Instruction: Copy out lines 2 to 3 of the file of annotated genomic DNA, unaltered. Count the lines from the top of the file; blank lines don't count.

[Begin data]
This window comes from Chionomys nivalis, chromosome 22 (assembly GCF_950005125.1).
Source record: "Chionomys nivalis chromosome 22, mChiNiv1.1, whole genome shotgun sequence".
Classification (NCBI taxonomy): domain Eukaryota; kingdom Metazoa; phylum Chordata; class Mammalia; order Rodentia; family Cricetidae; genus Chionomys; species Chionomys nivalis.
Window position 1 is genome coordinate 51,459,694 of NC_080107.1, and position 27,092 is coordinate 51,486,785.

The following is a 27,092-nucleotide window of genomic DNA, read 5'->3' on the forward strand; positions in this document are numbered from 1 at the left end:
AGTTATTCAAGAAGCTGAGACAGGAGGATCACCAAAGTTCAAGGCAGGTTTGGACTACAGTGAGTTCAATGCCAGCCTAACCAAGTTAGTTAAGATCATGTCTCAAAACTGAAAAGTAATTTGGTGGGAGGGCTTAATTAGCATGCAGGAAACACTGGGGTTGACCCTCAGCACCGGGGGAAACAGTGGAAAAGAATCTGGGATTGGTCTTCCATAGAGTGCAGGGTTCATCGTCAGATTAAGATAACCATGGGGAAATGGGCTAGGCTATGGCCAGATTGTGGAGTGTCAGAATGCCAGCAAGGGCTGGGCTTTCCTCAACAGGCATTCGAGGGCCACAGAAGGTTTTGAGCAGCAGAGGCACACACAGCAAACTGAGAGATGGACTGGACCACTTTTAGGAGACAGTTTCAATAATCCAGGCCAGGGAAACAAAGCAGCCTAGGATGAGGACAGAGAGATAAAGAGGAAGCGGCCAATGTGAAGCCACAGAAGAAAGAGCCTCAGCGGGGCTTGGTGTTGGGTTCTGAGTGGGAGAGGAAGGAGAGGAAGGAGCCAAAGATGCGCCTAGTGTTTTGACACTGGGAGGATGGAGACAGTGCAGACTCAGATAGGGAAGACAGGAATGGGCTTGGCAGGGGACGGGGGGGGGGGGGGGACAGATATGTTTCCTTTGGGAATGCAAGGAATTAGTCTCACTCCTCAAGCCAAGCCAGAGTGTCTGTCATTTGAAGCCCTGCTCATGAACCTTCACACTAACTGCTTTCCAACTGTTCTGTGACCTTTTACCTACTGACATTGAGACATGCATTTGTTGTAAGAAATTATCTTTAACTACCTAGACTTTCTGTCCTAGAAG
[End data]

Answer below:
Source record: "Chionomys nivalis chromosome 22, mChiNiv1.1, whole genome shotgun sequence".
Classification (NCBI taxonomy): domain Eukaryota; kingdom Metazoa; phylum Chordata; class Mammalia; order Rodentia; family Cricetidae; genus Chionomys; species Chionomys nivalis.